After a few trips where the caravan park was quite a distance from the town centre we realised that taking a bike along might be a good idea. Initially I contemplated a second hand hybrid style bike but a few conversations with people of a similar age convinced us we should look at an electric bike.
There were two problems to solve.
Firstly how would the bikes be carried and secondly which bike.
Discounting carrying bikes inside the Transporter leaves you with two options – either a door mounted or tow bar rack.
Option 1 – door mounted bike rack
There are a number of door mounted racks including a VW original which is expensive and other copies. The VW version is worth considering as they can be upgraded with the Hess rail set which enables other items to be mounted on the bike rack including spare wheel, jerry can, storage and other bits and pieces see image at page for carrying a second spare wheel.
There are also models made by Thule.
If you are going to add a rear door rack it is also recommended that you add higher specification gas struts.
Option 2 – tow ball or tow hitch mounted bike rack
The nature of the tailgate (as opposed to barn style) door on the Transporter means you need a rack that folds down so you can open the door with bike on the back. There are a number of tow ball mounted racks by brands such as Fiamma, Thule with the Atera make highly regarded.
To prepare for my bike rack I arranged to have a towbar installed at the VW dealer. It was a much bigger job that expected as they had to move a lot of the camper infrastructure to access the electrical system required to support the towbar. In fact a whole day was insufficient and they ended up keeping the vehicle over a weekend to finish the job on the Monday.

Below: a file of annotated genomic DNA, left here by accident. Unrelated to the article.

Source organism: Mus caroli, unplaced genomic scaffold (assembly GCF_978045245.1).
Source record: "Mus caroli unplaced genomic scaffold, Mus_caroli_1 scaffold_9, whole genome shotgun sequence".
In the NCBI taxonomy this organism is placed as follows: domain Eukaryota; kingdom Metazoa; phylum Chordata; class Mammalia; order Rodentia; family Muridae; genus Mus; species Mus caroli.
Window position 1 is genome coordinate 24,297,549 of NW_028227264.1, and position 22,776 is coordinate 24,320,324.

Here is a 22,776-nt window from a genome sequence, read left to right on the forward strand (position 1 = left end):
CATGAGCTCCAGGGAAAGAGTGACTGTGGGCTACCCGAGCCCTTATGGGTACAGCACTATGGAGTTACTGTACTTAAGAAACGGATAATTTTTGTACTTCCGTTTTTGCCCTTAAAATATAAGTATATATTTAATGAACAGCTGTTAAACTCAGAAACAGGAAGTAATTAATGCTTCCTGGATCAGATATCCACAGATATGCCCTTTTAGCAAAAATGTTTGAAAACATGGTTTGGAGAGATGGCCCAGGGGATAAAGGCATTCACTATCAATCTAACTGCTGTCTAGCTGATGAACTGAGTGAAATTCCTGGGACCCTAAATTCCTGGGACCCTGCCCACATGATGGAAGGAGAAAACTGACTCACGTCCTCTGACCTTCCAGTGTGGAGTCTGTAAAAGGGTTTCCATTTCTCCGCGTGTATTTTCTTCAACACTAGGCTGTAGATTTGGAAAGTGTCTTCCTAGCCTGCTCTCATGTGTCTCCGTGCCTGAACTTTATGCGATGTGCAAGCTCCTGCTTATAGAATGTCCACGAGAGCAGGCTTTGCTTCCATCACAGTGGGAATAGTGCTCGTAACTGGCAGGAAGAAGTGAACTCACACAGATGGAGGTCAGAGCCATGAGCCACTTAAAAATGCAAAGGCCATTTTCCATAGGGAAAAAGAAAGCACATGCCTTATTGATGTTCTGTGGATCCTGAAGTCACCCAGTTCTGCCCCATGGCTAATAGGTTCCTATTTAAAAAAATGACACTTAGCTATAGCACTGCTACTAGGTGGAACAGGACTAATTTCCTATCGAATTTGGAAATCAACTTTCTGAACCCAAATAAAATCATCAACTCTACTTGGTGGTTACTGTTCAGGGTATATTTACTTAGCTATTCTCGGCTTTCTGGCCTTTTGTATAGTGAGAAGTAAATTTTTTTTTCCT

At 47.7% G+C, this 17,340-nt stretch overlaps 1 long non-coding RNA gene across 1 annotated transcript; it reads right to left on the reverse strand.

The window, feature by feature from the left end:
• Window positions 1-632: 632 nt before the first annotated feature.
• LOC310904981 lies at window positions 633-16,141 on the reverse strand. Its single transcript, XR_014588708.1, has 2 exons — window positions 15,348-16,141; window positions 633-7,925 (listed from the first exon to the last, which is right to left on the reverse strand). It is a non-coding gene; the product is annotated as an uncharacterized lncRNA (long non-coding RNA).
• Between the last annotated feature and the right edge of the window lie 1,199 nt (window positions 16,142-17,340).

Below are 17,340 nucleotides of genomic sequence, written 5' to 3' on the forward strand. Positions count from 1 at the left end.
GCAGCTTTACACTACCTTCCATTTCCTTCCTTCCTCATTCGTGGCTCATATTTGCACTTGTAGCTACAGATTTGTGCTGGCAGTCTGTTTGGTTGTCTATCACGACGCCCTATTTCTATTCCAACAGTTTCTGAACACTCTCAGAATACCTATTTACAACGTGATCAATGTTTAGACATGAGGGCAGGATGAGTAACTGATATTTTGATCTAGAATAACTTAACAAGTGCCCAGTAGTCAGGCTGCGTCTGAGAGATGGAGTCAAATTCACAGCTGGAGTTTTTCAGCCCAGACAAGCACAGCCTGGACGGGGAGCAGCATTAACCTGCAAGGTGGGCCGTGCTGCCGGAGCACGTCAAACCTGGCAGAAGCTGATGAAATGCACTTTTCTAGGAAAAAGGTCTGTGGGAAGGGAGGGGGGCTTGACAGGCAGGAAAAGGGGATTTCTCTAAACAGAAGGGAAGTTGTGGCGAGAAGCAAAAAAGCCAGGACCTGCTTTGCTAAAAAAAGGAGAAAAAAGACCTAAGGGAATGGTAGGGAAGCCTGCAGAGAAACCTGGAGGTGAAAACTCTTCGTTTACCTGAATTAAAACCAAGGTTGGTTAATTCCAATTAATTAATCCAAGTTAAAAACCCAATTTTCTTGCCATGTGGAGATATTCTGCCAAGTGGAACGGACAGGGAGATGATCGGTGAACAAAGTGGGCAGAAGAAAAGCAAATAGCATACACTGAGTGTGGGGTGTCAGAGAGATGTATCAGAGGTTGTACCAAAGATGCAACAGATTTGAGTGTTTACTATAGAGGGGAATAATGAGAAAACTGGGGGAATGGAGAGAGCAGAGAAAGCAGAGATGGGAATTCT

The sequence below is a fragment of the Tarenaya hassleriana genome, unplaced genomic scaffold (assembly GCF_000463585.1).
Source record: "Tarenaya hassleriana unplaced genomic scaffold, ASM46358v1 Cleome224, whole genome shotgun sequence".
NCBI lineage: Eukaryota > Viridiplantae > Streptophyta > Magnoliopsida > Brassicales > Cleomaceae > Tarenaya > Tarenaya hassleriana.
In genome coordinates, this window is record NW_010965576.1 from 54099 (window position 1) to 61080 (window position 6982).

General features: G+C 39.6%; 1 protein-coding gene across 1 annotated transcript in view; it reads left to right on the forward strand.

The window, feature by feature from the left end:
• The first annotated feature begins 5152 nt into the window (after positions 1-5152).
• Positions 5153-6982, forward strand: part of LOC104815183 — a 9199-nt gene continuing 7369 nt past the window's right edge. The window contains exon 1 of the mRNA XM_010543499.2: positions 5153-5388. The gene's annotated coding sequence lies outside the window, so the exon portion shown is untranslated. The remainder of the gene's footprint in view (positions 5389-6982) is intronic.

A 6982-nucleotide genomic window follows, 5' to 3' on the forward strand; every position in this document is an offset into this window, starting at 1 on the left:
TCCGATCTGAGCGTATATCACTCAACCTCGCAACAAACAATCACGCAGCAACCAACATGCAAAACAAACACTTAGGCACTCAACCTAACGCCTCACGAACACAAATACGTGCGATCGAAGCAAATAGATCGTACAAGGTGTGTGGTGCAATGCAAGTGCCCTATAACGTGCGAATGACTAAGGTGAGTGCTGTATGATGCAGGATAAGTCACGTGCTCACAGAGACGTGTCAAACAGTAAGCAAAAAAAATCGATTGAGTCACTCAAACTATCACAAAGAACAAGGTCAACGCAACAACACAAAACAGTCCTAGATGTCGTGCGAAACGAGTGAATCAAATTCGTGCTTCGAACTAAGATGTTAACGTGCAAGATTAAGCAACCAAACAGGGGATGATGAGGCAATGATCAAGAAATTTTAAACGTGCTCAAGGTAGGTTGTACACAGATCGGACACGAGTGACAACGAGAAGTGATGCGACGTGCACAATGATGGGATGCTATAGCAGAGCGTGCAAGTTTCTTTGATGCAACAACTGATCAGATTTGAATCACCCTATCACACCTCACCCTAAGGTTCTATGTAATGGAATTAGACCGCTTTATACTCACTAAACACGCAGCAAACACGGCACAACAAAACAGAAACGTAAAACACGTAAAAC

I was expecting them to install a Westfalia style towbar but instead they installed a VW branded 2 inch hitch style towbar installed which gave me more options for the bike rack.
The best available appears to be a Rockymounts Backstage which allows the bikes to be moved completely away from behind the vehicle per image below.
Achtung Kamper recommend the Yakima Full Swing – which has a 4 bike weight rating of 62 Kg but the maximum for a single bike of 18 Kg.
What about the bikes?
Confusion reigned when I started to look at e-bikes. There are literally hundreds to choose from.
There are considerations like branded vs unbranded batteries – apparently branded are better such as Samsung, Panasonic.
Apparently Bafang hub motors are better than unbranded.
A bit more research and it is clear that the best value bikes have hub motors but apparently a better experience is had with a mid drive.
Weight is a significant consideration particularly with a tow ball mounted rack. Electric bikes can be heavy so you need to make sure you don’t overload the rack.
When looking for light weight bikes under 20kg I came across a few locally including:
- LeitnerUltimate Step-Thru Cruiser – 17 kg
- Trek Dual Sport+ 2 Stagger – 18 kg
- Trek FX+2 – 18 Kg – 18kg
- Orbea Optima E50 – 17 kg
- Cannondale Treadwell Neo EQ – 17 kg
As the Rockymounts Backstage can handle 2 bikes at up to 27kg each elected to go for a mid drive bike. As we were shopping around June/July there were quite a few on sale and ended up getting some Giant bikes at great discount.
Giant Roam E+ and Momentum Transcend E+ Mid Step. Unfortunately they do not use the same chargers so that means having to take two on the road but the deal was too good .
Other racks to consider